I’m slowing down for this blog post. Real slow. I want to hit upon the importance of tarrying.
Before you dash to a dictionary or to The Google (which I argue has wrought massive damage to our collective memory skills), to tarry means to intentionally delay or to remain.
In our frenetic world of glowing glass screens and ADHD-fueled lifestyles, tarry stands out as a word full of melancholy loveliness.
It appears in an old gospel song penned in 1912 called In the Garden, which I first heard performed by Johnny Cash, although it’s been recorded by Roy Rogers and Dale Evans, Perry Como, Rosemary Clooney, Doris Day, Elvis Presley, Willie Nelson, Glen Campbell, and appears in the films Places In the Heart and Nashville.
A LOT of the greats love this song! Tarrying makes the experience of the narrator possible. Here’s a sample of the lyric:
I come to the garden alone
While the dew is still on the roses
And the voice I hear falling on my ear
The Son of God discloses
And he walks with me
And he talks with me
And he tells me I am his own
And the joy we share as we tarry there
None other has ever known
American culture is obsessed with “time-saving” methods. We hanker for tips for “hacking.” We love shortcuts and the words, “just give me the bottom line.” Business books devoted to higher productivity sell briskly.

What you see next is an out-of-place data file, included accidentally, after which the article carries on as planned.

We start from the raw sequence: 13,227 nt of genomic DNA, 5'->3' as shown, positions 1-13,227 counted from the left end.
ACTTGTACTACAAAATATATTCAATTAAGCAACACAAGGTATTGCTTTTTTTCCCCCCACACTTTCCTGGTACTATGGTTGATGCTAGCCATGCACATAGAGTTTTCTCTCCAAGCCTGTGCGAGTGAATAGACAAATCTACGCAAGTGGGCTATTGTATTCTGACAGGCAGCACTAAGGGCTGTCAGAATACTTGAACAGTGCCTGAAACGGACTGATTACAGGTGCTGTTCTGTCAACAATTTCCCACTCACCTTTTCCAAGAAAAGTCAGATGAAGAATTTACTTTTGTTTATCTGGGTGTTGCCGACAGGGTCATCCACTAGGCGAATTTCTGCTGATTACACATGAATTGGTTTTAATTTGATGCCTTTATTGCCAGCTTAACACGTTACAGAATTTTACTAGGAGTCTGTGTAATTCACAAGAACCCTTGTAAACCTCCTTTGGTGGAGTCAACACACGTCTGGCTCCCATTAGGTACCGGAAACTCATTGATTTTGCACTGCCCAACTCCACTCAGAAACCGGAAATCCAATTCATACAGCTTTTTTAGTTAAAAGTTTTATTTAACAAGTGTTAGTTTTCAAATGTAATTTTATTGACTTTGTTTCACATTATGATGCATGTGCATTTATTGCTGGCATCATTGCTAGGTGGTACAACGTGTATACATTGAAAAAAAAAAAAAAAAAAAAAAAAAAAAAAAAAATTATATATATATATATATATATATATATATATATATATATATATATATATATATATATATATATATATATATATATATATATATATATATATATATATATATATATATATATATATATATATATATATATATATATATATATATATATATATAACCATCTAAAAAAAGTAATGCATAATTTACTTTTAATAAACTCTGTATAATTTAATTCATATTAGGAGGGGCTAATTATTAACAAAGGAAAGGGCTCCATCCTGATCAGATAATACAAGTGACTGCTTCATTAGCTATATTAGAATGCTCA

I’m not necessarily opposed to any of the above. But the attitude they express comes at a cost, and that cost has to do with serenity.
The Bible repeatedly recommends tarrying, probably because God knows how prone we are to embracing the frantic, hyperkinetic pace we call normal. Here are a few examples in context:
“Tarry all night and wash your feet.” – Genesis 19
“Come down to me, tarry not.” – Genesis 45
“Tarry; stay behind.” – Exodus12
“Tarry ye here for us, till we come again to you.” – Exodus 24
Tarrying lies at the heart of the famous, “Be still and know that I am God” (Psalm 46:10). It also captures the disciples’ desire when they realize they don’t want the strange Visitor walking with them to Emmaus to leave them. The King James Version renders it:
“And they drew nigh unto the village, whither they went: and he made as though he would have gone further. But they constrained him, saying, ‘Abide with us: for it is toward evening, and the day is far spent.’ And he went in to tarry with them.” Luke 24:28-39
I remember a saying of Father Vincent Serpa, OP, “God has two speeds: slow, and stop.”
Tarrying is a great habit to develop. It’s not easy for people like me who are more go, go, go than slow, slow, slow. Nor does it mean laziness or the avoidance of duty. It means lingering on experiences of great beauty, which pass quickly and need to be savored. It’s the condition required for prayer. Tarrying is more “Mary” than “Martha,” and we know which mode of being was praised by our Blessed Lord in Luke 10.
What are you willing to slow down for? How long can you go without recharging?